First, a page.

Also known as Finocchio. The wonderful fresh flavour of this easy-to-grow vegetable is prized in European cuisine. The swollen leaf bases have a distinctive anise flavour which enlivens salads and sandwiches. Cooked, the flavour stands out in casseroles or simply braised as a unique side dish. The seeds and fronds are also tasty, and beneficial insects love the flower heads. Fennel (as well as anise, star anise, and some other plants), contains the compound anethole, which is widely used as a liquorice flavouring. Anethole is thought to be 13 times sweeter than sugar. Continue reading below to learn how to grow Florence fennel from seed.
Foeniculum vulgare var. dulce
Season & Zone
Season: Warm season
Start indoors 4 weeks before the last frost date in individual peat or coir pots. Fennel dislikes root disturbance. Transplant (or direct sow rows) 4 weeks after last frost in succession to mid-summer. Ideal temperature for germination: 15-21°C (60-70°F). Seeds should sprout in 10-14 days.
Sow seeds 1cm (1/2”) deep, a few seeds where each plant is to grow. Thin or space to 20-30cm (8-12”) in rows 45cm (18”) apart.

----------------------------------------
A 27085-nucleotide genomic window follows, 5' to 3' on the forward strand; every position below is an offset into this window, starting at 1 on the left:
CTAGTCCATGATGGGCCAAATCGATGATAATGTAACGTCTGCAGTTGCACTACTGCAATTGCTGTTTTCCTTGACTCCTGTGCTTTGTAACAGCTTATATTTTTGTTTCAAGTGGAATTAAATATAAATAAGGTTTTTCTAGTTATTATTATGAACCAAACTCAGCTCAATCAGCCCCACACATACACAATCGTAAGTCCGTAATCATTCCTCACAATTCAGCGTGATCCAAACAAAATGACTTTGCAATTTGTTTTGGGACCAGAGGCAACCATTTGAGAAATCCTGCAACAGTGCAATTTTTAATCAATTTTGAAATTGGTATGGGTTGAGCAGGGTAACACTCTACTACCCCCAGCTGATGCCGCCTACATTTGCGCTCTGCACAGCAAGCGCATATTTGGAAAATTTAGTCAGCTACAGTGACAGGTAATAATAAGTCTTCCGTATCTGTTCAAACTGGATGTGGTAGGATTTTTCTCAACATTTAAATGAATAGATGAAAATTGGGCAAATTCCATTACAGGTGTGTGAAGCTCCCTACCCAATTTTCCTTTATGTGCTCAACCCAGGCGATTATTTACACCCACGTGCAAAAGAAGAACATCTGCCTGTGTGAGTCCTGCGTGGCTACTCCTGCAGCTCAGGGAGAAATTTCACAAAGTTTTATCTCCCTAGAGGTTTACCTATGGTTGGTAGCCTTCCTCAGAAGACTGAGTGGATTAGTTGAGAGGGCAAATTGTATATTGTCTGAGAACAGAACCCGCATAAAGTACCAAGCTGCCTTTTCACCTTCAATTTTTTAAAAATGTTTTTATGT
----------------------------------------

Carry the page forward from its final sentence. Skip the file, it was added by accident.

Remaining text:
Days to Maturity: From direct sowing.
Ideal pH: 5.5-7.0. Rich, well-drained soil produces the best bulbs. Transplant when seedlings are 5cm (2″) tall. If raising transplants, do not disturb the roots, as this may cause plants to bolt. Keep well watered to ensure succulent bulbs and prevent bolting.
Use a knife to slice the bulb from the root when it has thickened to 5cm (2″) or more across. If this is done carefully, smaller bulbs will sprout from the root later.
In optimal conditions 80% of seeds will germinate. Usual seed life: 2 years. Per 100′ row: 240 seeds, per acre: 53M seeds.